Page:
DD's numbers add up, but how to implement?
It does make sense: "light green play" might indicate spreading
$25 to $150 or so, or average betting around $60, meaning about $6,000
per hr, or an expected casino average take of about $60 per hr,
(conversely an expected expert player take around $60 per hr but we
won't talk about that now). If the casino wants to comp around one
third of their expected take, they should comp around $20 per hr. or
$400 for 20 hrs of play.
My question arises partly from my experience. I only have about 220hrs
of actual play logged, but I've been rigorous about AP for all of them.
And I've never had a casino offer me anything. From the start, I did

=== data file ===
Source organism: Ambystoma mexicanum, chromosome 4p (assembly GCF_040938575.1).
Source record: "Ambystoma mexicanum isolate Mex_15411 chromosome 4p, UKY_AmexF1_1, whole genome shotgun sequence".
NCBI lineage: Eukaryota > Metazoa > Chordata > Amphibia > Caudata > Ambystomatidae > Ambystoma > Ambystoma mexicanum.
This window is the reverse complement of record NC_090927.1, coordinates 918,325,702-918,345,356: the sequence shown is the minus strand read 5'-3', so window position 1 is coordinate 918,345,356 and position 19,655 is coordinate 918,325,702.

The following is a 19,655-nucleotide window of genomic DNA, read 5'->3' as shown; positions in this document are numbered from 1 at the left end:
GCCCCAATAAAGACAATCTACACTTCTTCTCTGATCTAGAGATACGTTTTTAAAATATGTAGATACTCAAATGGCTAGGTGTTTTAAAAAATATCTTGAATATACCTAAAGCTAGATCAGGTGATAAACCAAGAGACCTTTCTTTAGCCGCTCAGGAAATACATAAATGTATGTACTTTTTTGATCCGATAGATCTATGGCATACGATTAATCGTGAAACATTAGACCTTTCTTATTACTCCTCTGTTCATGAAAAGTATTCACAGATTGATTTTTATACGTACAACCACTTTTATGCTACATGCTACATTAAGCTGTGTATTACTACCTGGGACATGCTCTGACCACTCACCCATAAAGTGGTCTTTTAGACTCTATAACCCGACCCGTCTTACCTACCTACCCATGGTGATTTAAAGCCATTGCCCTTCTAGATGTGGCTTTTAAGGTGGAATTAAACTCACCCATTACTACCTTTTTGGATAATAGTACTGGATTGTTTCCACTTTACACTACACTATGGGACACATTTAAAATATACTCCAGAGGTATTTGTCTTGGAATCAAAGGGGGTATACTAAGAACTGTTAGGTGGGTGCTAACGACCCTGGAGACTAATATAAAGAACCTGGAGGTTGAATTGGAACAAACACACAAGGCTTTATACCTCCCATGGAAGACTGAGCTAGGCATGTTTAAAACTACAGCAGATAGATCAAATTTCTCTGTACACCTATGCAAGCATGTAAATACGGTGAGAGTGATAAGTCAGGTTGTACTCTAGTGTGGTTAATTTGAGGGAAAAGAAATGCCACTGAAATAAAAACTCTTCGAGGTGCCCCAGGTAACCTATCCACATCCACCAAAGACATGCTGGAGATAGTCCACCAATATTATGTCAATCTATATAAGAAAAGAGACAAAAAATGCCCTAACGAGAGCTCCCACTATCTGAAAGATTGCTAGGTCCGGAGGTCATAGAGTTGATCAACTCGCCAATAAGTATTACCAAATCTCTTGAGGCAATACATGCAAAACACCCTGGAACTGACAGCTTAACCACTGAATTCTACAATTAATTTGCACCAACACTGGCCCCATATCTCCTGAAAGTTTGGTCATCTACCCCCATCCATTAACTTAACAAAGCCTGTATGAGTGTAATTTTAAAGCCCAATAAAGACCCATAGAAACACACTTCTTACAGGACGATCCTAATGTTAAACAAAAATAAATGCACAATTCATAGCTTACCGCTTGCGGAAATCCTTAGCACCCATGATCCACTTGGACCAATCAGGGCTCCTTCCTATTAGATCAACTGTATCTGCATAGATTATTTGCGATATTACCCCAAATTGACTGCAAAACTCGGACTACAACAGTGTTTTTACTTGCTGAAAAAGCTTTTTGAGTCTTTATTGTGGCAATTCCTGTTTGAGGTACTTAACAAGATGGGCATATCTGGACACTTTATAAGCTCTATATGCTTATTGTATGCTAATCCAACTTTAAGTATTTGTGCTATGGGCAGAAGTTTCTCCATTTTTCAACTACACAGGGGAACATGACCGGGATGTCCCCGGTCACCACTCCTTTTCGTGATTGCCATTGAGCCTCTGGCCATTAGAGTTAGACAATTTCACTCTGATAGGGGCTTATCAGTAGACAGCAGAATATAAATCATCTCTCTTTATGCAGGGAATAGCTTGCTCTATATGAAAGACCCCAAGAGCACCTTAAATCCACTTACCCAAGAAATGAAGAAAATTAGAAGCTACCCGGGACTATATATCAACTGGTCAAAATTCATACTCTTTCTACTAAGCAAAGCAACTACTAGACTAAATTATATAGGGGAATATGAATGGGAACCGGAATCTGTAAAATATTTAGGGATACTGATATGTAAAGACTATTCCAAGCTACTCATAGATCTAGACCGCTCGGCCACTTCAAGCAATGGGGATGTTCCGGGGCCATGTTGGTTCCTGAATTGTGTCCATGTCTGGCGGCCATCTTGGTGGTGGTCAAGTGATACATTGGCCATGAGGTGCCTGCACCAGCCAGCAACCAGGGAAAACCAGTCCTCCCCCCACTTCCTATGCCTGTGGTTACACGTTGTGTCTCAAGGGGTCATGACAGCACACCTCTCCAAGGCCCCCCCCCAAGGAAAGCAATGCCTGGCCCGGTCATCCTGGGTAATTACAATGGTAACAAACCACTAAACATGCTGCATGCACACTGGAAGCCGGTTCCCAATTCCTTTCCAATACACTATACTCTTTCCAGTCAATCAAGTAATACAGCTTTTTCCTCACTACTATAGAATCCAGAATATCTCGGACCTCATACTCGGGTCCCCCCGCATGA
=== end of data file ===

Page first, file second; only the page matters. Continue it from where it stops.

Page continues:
generally get player cards, and after about 80 hrs of play I learned
that one is supposed to ask the pit for comps (table play comps don't
show up on the actual electronic card like slot comps do). Since then
I occasionally ask for and get a comp for a buffet or other restaurant.
But, despite tactics such as flirting with a bit-boss-chick whom I
really think did like me -- I've never learned what my actual comp
balance is, or what my play rating is, they'll simply say yes or no to
the buffet or room.
So, my question is what is the real range of the rating-to-play ratio
for comps? Apparantly the standard system is to rate the player from
1 to 3. 3 means cpmplete dumb ass and 1 means skilled basic strategy
player. And I guess a 1 rating is supposed to yield about 20% of your
expected loss rate which is only about 0.5%, or in the case mentioned
above only about $6 per hr. So, what comp rate should a 3 rating give?
And, in reality are there further ratings, beyond 1 for instace if they
suspect but haven't proved yet that you are an AP -- possibly a 0